Automakers have introduced a series of technological breakthroughs to provide more effective and automated driving experiences. For example, the UK government recently unveiled a £1.5 million ($2.5 million) project to design and manufacture a range of driverless vehicles, which will become operational in a UK city center.
The project aims to use autonomous pods on specially designated pathways throughout Milton Keynes. By 2015, the government plans to created and integrate a batch of 20 pods, each capable of accommodating two passengers, which will be operated on lanes alongside pedestrian areas. These lanes would be installed between the Milton Keynes railway station and the city center.
Following the trial of these 20 pods, the government plans to launch 100 pods by 2017. They will run at a maximum speed of 12 mph and will use intricate sensors to avoid obstacles and collisions, thus providing a safe and efficient method of public transportation.
Collaborators for the project include the engineering firm Arup and Cambridge and Oxford universities. The technology used to design and manufacture the pods may eventually be extended to cars on major roads. Pods at Heathrow Airport already make it easier for passengers to travel between terminals and car parks.
The ability to provide safe and effortless transportation for the general public has spurred the government to consider implementing the pods as part of a national campaign to make and test low-carbon technologies. Automakers are making a concerted effort to produce cars with lower carbon emissions. Jardine Motors and Mazda are leading the effort in the UK.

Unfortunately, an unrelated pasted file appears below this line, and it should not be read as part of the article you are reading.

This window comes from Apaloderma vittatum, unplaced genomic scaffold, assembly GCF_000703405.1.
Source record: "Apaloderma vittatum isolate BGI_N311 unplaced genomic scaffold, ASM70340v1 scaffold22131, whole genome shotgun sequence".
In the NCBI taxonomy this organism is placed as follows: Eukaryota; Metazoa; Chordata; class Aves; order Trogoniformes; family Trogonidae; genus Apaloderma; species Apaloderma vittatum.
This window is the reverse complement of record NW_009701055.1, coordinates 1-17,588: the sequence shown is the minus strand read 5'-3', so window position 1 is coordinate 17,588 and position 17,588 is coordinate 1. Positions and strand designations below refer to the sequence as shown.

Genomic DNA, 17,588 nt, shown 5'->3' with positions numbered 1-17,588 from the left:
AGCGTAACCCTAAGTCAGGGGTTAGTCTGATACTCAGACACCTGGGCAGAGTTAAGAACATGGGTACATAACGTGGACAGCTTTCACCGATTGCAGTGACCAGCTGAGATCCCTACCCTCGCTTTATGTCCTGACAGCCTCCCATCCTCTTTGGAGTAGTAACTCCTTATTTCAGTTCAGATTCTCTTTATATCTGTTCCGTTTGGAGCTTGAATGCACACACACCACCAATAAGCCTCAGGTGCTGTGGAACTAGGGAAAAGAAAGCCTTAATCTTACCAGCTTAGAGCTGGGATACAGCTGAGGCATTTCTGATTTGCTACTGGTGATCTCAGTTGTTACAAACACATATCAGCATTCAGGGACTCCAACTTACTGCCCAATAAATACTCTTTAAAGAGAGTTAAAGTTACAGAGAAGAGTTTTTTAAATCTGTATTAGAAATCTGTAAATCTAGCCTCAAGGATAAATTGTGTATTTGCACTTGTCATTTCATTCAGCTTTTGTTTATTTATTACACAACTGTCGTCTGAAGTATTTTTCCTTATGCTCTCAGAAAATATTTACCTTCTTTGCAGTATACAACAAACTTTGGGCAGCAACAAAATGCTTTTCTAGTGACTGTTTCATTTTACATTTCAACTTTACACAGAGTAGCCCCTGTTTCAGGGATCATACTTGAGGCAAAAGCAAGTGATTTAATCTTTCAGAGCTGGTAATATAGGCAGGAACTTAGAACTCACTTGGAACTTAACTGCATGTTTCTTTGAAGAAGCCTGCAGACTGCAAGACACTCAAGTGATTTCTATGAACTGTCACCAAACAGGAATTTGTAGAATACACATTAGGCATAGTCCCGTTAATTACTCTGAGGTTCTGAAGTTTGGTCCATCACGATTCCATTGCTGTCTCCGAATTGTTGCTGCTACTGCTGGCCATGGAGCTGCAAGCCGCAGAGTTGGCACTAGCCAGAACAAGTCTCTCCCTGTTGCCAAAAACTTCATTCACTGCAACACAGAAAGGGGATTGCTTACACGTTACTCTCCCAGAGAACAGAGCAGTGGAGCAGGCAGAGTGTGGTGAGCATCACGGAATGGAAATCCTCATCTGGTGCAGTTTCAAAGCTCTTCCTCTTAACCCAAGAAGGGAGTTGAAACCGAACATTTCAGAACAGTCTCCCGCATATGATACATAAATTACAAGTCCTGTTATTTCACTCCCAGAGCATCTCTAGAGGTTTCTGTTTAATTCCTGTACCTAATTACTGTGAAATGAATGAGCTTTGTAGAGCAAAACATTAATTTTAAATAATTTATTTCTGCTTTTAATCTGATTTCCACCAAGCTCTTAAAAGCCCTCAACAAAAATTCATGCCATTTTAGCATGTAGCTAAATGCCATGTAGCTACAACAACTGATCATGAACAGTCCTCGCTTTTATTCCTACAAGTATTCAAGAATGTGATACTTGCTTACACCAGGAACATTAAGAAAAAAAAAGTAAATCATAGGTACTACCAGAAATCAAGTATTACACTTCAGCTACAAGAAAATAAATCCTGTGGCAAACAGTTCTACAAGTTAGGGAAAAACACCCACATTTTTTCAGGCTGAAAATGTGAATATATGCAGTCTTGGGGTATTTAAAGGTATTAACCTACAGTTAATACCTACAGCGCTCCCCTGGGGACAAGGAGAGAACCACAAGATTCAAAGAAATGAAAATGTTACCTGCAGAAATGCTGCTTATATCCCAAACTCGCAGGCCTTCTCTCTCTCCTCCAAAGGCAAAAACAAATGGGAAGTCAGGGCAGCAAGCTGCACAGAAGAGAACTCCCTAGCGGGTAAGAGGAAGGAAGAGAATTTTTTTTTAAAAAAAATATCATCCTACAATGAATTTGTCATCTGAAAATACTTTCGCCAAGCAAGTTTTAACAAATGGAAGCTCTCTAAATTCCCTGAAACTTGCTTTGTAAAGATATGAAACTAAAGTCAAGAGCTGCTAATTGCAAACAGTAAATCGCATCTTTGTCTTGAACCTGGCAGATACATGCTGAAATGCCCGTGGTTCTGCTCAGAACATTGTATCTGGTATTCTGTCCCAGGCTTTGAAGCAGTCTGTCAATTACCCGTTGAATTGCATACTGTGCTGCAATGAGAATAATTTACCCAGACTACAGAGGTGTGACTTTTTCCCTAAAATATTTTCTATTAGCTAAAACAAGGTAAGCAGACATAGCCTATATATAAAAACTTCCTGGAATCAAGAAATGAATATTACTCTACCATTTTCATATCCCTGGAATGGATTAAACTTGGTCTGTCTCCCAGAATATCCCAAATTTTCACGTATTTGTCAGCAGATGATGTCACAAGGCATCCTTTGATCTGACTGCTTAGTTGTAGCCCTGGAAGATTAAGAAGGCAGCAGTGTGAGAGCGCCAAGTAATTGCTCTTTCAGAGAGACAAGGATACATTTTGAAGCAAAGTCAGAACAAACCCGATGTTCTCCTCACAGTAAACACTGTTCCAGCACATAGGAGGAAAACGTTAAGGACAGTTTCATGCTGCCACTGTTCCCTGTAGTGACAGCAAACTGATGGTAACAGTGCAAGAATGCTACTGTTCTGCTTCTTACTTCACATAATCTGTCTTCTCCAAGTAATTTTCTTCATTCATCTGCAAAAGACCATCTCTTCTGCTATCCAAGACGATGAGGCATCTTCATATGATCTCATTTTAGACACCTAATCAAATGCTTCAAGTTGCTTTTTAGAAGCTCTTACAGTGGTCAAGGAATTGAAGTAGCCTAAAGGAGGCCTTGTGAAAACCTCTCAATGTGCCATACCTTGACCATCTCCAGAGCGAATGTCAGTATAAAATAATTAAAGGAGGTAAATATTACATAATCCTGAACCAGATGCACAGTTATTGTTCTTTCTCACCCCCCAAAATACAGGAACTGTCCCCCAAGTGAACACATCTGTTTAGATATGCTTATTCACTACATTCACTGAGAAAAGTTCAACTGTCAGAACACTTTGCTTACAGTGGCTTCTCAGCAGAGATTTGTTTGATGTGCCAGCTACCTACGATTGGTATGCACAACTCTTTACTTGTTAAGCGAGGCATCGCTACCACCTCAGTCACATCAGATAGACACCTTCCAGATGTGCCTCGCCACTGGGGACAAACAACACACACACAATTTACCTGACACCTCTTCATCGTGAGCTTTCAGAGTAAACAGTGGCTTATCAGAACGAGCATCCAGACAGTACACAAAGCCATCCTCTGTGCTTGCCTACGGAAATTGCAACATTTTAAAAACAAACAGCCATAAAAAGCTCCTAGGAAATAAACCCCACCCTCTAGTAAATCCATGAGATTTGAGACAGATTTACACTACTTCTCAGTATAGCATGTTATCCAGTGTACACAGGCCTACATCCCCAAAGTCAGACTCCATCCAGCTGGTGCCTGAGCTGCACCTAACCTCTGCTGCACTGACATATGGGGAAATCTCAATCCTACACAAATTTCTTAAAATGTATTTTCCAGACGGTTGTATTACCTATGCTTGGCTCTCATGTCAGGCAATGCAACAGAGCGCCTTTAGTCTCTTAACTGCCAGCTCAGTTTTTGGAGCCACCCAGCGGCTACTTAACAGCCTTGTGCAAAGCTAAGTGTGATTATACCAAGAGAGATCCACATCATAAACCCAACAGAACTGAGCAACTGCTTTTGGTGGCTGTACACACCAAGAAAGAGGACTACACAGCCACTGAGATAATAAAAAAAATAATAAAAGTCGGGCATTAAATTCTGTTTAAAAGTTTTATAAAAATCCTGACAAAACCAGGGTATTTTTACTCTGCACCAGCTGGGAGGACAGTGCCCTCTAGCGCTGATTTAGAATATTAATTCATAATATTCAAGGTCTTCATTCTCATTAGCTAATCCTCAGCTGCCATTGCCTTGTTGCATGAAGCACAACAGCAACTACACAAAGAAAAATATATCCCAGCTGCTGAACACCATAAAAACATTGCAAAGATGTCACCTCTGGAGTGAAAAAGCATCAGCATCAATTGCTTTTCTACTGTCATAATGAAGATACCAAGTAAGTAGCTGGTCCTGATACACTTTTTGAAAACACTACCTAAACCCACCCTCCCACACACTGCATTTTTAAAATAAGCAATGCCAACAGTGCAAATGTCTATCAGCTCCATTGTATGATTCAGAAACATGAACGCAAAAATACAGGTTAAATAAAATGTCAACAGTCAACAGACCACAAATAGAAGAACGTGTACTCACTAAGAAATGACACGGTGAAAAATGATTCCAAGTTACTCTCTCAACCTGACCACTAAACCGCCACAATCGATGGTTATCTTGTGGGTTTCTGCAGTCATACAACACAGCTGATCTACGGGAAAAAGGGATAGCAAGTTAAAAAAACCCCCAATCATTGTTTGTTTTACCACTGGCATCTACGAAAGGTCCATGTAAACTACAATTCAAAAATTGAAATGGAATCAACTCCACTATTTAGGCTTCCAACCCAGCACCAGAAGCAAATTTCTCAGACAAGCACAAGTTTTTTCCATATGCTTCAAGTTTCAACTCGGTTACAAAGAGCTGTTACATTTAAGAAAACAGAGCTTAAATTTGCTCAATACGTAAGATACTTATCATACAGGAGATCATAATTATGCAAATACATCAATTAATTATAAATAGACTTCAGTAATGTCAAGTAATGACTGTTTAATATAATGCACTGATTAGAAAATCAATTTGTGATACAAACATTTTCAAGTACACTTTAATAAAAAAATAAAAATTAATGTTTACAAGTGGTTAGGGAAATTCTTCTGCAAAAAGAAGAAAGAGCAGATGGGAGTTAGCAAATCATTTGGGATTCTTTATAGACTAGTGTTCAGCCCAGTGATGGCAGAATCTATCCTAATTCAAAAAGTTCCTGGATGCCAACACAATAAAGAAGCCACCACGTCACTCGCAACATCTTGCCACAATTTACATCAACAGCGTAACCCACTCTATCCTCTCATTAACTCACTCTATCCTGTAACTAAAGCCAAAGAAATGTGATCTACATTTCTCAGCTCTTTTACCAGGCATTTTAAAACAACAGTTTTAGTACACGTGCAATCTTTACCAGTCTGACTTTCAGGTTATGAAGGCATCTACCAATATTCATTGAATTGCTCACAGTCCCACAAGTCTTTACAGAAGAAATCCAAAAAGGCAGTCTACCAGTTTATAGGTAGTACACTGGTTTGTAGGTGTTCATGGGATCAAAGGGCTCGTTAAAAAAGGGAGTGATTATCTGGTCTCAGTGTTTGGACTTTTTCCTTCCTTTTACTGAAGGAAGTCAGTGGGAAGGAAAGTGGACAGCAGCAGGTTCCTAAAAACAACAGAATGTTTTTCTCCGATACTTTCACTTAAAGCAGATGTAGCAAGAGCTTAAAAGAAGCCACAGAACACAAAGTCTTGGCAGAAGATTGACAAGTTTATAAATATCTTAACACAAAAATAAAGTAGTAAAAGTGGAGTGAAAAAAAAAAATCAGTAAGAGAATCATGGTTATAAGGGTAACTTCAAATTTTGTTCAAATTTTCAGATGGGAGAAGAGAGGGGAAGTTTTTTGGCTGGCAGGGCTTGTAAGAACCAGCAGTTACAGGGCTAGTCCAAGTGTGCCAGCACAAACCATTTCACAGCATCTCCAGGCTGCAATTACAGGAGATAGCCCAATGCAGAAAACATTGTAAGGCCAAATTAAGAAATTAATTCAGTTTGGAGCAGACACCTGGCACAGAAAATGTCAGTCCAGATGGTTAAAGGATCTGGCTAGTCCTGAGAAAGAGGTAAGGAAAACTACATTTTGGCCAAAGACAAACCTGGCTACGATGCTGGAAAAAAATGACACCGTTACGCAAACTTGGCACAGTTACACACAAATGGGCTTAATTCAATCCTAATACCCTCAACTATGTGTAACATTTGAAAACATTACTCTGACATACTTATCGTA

These driverless pods symbolize the next stage of environmentally beneficial transportation. Moreover, the production and distribution of these vehicles provide lucrative economical benefits for Britain by keeping the nation at the forefront of automotive design while securing 30,000 jobs in engine production.
The popularity of driverless vehicles can be witnessed on a global scale. In America, Google's self-driving cars have driven more than 300,000 miles of road tests without an accident. Moreover, Google has been granted a full driving license in Nevada for its autonomous cars. Similarly, Nissan carried out its first public road test of a self-driving vehicle last fall on a Japanese highway.
Bradley Taylor is a freelancer with a passion for supercars and luxury auto brands such as Ferrari, Rolls Royce, and Bugatti. You can connect with him on Google+ and Twitter.